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Antique furniture to be sold after a career in movies

  • Story Highlights
  • The furniture was owned by two wealthy 19th-century Americans
  • Studio bought it at an estate auction in 1942 for a fraction of its original cost
  • Auction house not allowed to reveal in which movies the furniture was used
  • You can watch post-1942 Warner Brothers period films to find the antiques
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By Alan Duke
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(CNN) -- If a bed and 14 other antiques up for sale in New York next week look familiar, it might be that you saw them in a movie.

An American Renaissance gilt, carved, inlaid and ebonized bed is expected to go for $500,000.

An American Renaissance gilt, carved, inlaid and ebonized bed is expected to go for $500,000.

Pieces of furniture owned by two very rich 19th-century Americans were destined for a trash pile before they were rescued for the silver screen.

They will find new life on the auction block next week.

Made by the Herter Brothers in the 1870s, the furniture sat in Warner Brothers' Hollywood props department since 1942, when the studio bought it at an estate auction for a fraction of the original cost.

Warner Brothers, owned by CNN parent Time Warner Inc., could get $2 million from the auction, and it means valuable space will be cleared out in the props department storage.

One studio source said using such expensive -- although authentic -- props on movie sets doesn't make business sense.

Jon King, director of Bonham's, the New York auction house that will put the furniture on sale next Thursday, said he did not have the studio's permission to reveal in which movies the furniture might have been used.

You can watch post-1942 Warner Brothers period films to find them.

"You have to go slow-motion and stop and start an awful lot," King said.

"I would imagine that if any of these were in movies they might steal the scene away from the actors," said King, an expert in 19th-century furniture.

A New York Times article about the furniture, published in 1995, said it appeared in Warner Brother's "Saratoga Trunk," a 1945 movie starring Gary Cooper and Ingrid Bergman.

Few records were kept over the decades to track the pieces' appearances, a studio source said.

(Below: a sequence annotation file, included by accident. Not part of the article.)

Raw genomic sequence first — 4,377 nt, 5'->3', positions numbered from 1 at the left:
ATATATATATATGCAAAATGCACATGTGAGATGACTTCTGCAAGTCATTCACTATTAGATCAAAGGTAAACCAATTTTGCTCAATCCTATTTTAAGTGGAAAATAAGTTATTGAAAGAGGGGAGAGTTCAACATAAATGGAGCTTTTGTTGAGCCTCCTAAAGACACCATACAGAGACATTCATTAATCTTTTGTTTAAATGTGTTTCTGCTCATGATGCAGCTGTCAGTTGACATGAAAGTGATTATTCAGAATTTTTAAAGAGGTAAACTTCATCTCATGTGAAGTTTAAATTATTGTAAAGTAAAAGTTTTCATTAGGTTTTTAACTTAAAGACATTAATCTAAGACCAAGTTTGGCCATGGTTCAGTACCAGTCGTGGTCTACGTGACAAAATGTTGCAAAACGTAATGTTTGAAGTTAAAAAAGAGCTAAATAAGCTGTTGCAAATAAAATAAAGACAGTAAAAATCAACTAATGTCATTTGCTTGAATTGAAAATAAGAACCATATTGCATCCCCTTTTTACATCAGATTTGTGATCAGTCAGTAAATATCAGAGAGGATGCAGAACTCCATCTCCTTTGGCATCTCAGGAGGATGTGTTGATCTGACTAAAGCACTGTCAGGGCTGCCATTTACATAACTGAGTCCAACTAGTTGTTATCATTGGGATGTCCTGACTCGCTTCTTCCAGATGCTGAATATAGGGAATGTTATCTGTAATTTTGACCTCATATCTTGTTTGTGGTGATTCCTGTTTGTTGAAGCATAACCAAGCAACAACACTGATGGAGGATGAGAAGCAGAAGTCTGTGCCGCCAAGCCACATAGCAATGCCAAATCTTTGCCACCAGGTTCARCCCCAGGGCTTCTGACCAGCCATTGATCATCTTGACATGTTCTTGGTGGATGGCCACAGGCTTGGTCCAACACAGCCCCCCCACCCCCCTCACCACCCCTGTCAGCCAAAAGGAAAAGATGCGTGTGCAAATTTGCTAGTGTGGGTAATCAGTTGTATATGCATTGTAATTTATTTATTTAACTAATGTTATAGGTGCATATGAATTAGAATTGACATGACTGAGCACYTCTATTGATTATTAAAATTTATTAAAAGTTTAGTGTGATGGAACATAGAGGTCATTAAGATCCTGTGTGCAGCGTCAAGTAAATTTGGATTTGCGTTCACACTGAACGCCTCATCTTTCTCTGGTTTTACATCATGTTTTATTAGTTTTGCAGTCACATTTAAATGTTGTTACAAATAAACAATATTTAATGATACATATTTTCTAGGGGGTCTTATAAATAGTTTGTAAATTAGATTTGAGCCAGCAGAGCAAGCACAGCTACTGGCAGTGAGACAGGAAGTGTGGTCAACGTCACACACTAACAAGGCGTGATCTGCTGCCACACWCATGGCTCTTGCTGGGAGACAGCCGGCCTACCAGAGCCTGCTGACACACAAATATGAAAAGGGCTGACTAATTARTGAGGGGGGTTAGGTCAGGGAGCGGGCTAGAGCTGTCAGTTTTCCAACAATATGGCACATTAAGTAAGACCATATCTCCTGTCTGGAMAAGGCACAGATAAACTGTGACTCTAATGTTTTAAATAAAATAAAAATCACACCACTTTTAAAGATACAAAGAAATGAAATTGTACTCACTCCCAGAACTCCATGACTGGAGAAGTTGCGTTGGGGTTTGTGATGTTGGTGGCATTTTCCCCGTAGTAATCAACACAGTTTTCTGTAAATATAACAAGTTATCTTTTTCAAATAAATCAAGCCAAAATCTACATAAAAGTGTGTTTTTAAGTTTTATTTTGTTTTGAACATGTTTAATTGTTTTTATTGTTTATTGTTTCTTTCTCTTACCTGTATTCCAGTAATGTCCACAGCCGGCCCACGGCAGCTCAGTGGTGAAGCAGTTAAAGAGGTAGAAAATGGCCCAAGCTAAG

King said he saw Herter Brothers furniture from the same estate in Alfred Hitchcock's "Psycho," filmed in 1960 on Universal's lots.

Universal bought its furniture at the same 1942 estate auction that Warner Brothers attended. The studio sold its collection years ago, King said.

The furniture -- in American Renaissance and American Aesthetic styles -- was made with "very exotic and very expensive materials" for two very rich California men -- Gov. Milton Slocum Latham and railroad magnate Mark Harper, King said.

The most dramatic piece is an ornate bed commissioned for the master bedroom at Latham's Menlo Park, California, home. It could sell for $500,000, King said.

"A lot of people in the field regard that as the finest bed ever made in the 19th century in America," King said. "Basically, the quality of carving and the number of things going on in there in the bed, it's just amazing."

Changing times and tastes made the furniture obsolete for anything but a period movie by 1942. Movie studios were scouring the country for cheap furniture for their props departments, King said.

But recent decades have see a steep rise in values for Herter Brothers craftwork, he said.

King said next week's sale is significant for collectors because "this is the last studio collection."

The Herter Brothers -- German immigrants who set up their furniture-making shop in New York City after the Civil War -- also made furniture for the White House, where some pieces remain.

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